What have you made of the manager’s oft-debated style of football?
When ‘Val-Ball’ works it is high intensity, attacking football that is exhilarating to watch, typified by the Blackburn Rovers and Sheffield United games. The style means that opposition teams are closed down quickly in their own half, the ball is recycled rapidly into attacking areas of the pitch, and because the team plays on the front foot, goalscoring opportunities are created. There is also a certain level of shithousery about the philosophy because it clearly pisses off opposition fans and managers, which makes it a lot of fun, because it isn’t your side on the receiving end of it. Essentially, it is like watching a Tony Pullis team on speed.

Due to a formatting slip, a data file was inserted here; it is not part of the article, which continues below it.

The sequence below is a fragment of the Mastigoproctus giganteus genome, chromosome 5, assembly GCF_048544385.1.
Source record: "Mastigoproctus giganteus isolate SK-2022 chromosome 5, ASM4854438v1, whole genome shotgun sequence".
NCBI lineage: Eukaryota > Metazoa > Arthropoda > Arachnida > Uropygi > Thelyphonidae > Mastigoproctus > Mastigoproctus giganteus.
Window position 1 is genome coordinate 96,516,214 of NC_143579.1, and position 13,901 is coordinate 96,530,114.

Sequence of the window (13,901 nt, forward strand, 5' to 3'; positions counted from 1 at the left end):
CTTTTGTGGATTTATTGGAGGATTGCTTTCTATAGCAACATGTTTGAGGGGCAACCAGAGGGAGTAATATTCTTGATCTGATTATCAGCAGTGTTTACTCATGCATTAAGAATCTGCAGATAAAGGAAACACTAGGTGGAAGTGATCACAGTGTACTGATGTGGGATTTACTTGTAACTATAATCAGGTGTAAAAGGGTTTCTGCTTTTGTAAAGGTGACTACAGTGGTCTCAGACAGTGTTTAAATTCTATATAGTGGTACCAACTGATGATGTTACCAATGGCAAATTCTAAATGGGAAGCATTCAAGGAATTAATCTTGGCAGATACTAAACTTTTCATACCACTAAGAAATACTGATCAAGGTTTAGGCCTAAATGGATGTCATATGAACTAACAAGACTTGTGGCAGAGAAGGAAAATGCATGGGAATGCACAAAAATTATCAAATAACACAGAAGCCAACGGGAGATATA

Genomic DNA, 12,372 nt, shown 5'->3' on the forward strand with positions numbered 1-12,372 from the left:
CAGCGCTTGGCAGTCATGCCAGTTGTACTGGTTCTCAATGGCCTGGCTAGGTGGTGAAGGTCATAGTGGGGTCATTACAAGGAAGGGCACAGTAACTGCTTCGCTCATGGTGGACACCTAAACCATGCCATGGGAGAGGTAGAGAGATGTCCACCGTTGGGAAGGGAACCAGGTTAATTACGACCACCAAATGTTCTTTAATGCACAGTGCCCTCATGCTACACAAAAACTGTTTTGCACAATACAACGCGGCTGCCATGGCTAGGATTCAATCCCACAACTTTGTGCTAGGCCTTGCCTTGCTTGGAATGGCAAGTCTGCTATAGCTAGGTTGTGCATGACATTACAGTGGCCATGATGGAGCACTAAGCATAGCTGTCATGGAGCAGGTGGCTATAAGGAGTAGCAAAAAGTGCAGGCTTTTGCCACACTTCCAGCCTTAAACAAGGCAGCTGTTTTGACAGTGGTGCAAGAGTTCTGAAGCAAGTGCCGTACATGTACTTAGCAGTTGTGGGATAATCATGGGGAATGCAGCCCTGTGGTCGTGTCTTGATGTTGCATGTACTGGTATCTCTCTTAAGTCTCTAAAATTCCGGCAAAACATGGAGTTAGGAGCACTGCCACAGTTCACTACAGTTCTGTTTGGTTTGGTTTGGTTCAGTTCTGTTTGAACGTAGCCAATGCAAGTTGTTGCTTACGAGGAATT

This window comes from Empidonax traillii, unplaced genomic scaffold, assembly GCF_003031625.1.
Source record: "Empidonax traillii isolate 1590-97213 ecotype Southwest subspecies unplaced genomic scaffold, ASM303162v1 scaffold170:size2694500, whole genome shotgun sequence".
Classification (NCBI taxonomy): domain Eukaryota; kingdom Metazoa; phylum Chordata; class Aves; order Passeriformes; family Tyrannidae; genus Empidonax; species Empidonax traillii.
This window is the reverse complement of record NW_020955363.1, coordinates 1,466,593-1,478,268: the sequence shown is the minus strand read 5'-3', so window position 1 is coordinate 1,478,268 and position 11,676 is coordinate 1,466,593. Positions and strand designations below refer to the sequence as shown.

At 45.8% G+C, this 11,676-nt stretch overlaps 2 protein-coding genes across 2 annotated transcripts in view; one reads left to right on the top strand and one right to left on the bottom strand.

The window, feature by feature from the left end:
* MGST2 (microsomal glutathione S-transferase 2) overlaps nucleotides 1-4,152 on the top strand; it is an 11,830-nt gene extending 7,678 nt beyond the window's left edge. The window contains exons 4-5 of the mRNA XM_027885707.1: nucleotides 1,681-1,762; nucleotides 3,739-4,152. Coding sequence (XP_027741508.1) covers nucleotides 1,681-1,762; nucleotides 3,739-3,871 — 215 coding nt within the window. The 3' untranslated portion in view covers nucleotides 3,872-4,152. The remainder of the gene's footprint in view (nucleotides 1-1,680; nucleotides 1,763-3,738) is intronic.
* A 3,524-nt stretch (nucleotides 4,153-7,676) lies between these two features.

Yet, when it doesn’t work it is absolutely garbage to watch. West Brom have on paper one of the best squads in the division, but at times they’ve played like a Sunday league side. Everything seems frantic and rushed. The aim to get the ball forward as quickly as possible means that the defence are often hoofing it (termed vertical football by Ismael) aimlessly, and with no target man to play off, the ball goes nowhere. As a consequence, we are relying on long throws from Furlong and Townsend to get the ball into the box, to look for headers and knock downs. The team could do with a bit of composure, picking passes, and retaining possession, rather than trying to gain territory up the pitch at every opportunity. It also doesn’t help that we do not possess a striker able to finish off the chances we do create, exemplified by the Derby County game where we threw the kitchen sink at them and failed to convert anything. At times this season West Brom have been frustrating to watch.